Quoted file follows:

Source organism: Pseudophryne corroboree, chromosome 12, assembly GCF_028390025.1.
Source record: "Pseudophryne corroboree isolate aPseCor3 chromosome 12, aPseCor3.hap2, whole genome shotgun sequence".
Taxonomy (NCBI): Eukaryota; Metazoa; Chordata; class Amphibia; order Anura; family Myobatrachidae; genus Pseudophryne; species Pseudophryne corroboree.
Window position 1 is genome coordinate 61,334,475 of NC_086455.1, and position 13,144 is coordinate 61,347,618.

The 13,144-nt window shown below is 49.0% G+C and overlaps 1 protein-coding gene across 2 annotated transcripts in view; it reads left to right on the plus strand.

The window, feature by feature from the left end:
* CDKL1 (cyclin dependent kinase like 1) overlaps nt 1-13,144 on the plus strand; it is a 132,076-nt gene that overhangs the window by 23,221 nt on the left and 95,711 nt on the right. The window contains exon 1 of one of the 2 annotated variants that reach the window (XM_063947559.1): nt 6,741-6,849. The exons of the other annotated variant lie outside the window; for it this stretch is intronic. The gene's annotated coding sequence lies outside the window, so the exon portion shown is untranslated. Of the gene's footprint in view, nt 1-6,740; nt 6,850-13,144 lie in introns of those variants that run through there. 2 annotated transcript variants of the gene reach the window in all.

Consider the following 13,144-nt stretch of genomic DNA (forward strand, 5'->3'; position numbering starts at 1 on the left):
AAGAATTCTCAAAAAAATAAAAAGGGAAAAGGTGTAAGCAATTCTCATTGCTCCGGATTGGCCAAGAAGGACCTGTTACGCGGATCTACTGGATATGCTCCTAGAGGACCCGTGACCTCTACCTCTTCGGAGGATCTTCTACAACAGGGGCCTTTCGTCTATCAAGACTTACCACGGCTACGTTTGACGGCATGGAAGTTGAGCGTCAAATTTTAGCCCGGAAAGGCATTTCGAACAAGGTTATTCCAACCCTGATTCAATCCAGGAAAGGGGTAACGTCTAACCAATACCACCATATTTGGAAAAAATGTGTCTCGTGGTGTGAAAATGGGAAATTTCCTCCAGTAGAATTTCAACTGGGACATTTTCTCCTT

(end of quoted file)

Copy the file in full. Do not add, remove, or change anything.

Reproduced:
Source organism: Pseudophryne corroboree, chromosome 12, assembly GCF_028390025.1.
Source record: "Pseudophryne corroboree isolate aPseCor3 chromosome 12, aPseCor3.hap2, whole genome shotgun sequence".
Taxonomy (NCBI): Eukaryota; Metazoa; Chordata; class Amphibia; order Anura; family Myobatrachidae; genus Pseudophryne; species Pseudophryne corroboree.
Window position 1 is genome coordinate 61,334,475 of NC_086455.1, and position 13,144 is coordinate 61,347,618.

The 13,144-nt window shown below is 49.0% G+C and overlaps 1 protein-coding gene across 2 annotated transcripts in view; it reads left to right on the plus strand.

The window, feature by feature from the left end:
* CDKL1 (cyclin dependent kinase like 1) overlaps nt 1-13,144 on the plus strand; it is a 132,076-nt gene that overhangs the window by 23,221 nt on the left and 95,711 nt on the right. The window contains exon 1 of one of the 2 annotated variants that reach the window (XM_063947559.1): nt 6,741-6,849. The exons of the other annotated variant lie outside the window; for it this stretch is intronic. The gene's annotated coding sequence lies outside the window, so the exon portion shown is untranslated. Of the gene's footprint in view, nt 1-6,740; nt 6,850-13,144 lie in introns of those variants that run through there. 2 annotated transcript variants of the gene reach the window in all.

Consider the following 13,144-nt stretch of genomic DNA (forward strand, 5'->3'; position numbering starts at 1 on the left):
AAGAATTCTCAAAAAAATAAAAAGGGAAAAGGTGTAAGCAATTCTCATTGCTCCGGATTGGCCAAGAAGGACCTGTTACGCGGATCTACTGGATATGCTCCTAGAGGACCCGTGACCTCTACCTCTTCGGAGGATCTTCTACAACAGGGGCCTTTCGTCTATCAAGACTTACCACGGCTACGTTTGACGGCATGGAAGTTGAGCGTCAAATTTTAGCCCGGAAAGGCATTTCGAACAAGGTTATTCCAACCCTGATTCAATCCAGGAAAGGGGTAACGTCTAACCAATACCACCATATTTGGAAAAAATGTGTCTCGTGGTGTGAAAATGGGAAATTTCCTCCAGTAGAATTTCAACTGGGACATTTTCTCCTT